2011 Kia Sportage

2011 Kia Sportage

Episode 3007
Auto Value and Bumper to BumperTire Rack "The Way Tire Buying Should Be"

In the past 18 months, Korean carmaker Kia has been a whirlwind, re-vamping their entire lineup, by either adding all-new models like the Soul and Forte, or totally re-engineering familiar names like the Sorento utility. Which, by the way, is also now made in the USA. So, it’s no wonder their Sportage compact crossover is next in line for a re-think. And, here’s what we think of that.

The 2011 Kia Sportage was definitely due for some time at the drawing board, but you might not recognize the refreshingly radical result. The bowtie-shaped Schreyer grille, named for the former Audi designer who has led Kia’s latest styling charge, transplants nicely onto the new Sportage’s Euro-chic coachwork, first seen on the 2007 Kue concept. The resemblance between design study and dealer lot is further evidenced in the Sportage’s concave sculpting above the rocker panels and the broad, chrome-edged C-pillars. Concentric brake and reverse lights wrap around the Sportage’s tall rear end from below each C-pillar to the heavily-contoured rear hatch. Standard alloy wheels are 16 inches, while our Sportage wore optional 18s.

The interior design is more conservative, but still quite sporty. Sited among the hard plastics are large, hooded gauges set low in the cluster. Unusual for its class, push-button start is optional, and with it, a slot for the fob in the center armrest storage bin. The tilt-and-slide panoramic sunroof is available only with top EX trim.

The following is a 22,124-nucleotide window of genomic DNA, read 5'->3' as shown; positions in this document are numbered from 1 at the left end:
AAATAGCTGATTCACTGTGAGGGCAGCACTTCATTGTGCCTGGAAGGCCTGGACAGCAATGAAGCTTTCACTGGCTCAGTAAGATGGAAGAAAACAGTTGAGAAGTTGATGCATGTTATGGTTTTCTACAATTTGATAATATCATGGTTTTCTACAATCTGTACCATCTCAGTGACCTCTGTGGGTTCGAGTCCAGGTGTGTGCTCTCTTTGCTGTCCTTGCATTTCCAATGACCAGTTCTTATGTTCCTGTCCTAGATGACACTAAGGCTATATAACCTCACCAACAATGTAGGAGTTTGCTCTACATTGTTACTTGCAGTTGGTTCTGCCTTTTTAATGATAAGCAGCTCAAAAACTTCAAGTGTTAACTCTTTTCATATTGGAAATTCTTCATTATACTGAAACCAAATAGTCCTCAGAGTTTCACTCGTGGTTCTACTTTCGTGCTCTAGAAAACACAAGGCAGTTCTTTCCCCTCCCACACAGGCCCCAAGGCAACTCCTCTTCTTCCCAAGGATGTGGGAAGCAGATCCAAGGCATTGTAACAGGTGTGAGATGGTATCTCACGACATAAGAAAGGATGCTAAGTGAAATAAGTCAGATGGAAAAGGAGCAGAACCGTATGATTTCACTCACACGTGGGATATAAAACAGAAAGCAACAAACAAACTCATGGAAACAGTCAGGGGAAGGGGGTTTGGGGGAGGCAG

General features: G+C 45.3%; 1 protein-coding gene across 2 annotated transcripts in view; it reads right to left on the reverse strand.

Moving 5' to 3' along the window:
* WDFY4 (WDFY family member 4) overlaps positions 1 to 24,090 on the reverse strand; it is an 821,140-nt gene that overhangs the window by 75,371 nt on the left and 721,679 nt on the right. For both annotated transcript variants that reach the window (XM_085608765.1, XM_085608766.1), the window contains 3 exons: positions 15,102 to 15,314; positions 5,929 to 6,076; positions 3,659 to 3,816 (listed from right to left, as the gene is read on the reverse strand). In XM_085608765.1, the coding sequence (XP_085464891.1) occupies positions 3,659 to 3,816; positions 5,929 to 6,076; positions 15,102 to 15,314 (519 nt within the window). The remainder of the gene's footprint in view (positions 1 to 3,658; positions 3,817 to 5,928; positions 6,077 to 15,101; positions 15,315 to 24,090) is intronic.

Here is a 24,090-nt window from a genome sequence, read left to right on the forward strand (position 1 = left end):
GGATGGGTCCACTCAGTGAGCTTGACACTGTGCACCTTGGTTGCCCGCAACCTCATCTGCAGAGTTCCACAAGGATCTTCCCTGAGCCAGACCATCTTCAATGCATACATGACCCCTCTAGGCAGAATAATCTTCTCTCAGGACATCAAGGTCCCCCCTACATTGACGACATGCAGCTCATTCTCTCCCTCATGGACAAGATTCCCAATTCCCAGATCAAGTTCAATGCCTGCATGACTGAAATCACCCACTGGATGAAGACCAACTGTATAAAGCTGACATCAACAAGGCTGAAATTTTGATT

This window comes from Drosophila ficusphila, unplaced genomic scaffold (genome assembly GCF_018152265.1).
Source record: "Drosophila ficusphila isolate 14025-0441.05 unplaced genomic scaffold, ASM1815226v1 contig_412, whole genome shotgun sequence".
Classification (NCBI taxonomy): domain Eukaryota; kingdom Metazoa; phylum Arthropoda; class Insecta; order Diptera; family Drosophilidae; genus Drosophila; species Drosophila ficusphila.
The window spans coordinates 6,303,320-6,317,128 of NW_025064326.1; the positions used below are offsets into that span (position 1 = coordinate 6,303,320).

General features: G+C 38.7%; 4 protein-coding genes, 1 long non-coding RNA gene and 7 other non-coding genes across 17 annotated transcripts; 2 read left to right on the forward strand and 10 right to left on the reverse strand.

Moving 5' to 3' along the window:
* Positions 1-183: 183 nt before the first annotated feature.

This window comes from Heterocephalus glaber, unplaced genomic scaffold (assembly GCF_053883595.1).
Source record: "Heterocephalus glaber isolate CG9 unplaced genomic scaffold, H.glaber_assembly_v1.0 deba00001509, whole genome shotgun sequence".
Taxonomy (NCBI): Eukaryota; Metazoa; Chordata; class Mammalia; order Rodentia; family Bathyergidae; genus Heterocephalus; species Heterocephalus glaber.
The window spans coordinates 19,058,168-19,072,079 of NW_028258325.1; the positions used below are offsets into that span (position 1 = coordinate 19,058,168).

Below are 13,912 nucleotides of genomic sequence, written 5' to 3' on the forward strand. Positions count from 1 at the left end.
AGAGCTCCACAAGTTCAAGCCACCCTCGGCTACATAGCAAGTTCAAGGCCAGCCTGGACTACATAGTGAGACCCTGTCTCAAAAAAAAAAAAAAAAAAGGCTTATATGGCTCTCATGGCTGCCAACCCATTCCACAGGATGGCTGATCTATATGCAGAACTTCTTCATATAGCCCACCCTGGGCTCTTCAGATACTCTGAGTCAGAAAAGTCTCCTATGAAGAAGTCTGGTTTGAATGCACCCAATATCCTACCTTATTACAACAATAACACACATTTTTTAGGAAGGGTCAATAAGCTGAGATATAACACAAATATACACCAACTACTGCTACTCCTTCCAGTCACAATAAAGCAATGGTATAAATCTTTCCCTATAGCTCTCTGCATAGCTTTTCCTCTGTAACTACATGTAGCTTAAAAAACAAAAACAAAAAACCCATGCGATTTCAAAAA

Bluetooth, USB, and aux audio input all come standard, and Kia’s new UVO infotainment system is optional. Our tester’s cooled driver’s seat, a segment first, is also available on Sportage EX.

There’s cozy but comfortable room for five, and trunk volume behind the 60/40 rear bench seat is up 10 percent to 26.1 cubic feet. But, drop the seats, and the radical styling results in twelve fewer cubes than before — 54.6. That’s less than both the Honda CR-V and Toyota RAV-4.

Power comes from the Forte SX, a 2.4-liter I4, good for 176 horsepower and 168 lb-ft of torque. Late in 2010, a 2.0-liter turbocharged and direct-injected I-4 will become an optional motor with around 270 horsepower. A six-speed manual transmission comes standard with front or all-wheel drive. Optional is Kia’s first in-house engineered six-speed automatic. As to all-wheel drive, the Kia Dynamax system is on-demand with all power going to the front wheels until needed. A locking center differential is included for more serious low speed needs.

Our Signal Red, all-wheel drive, 2.4-liter automatic tester had plenty of grip off the line, but still took a slow 10.4 seconds from zero to 60. Shifts were very smooth. The quarter mile was equally leisurely at 18 seconds and 80 mph. The 2.0 turbo should be a nice improvement.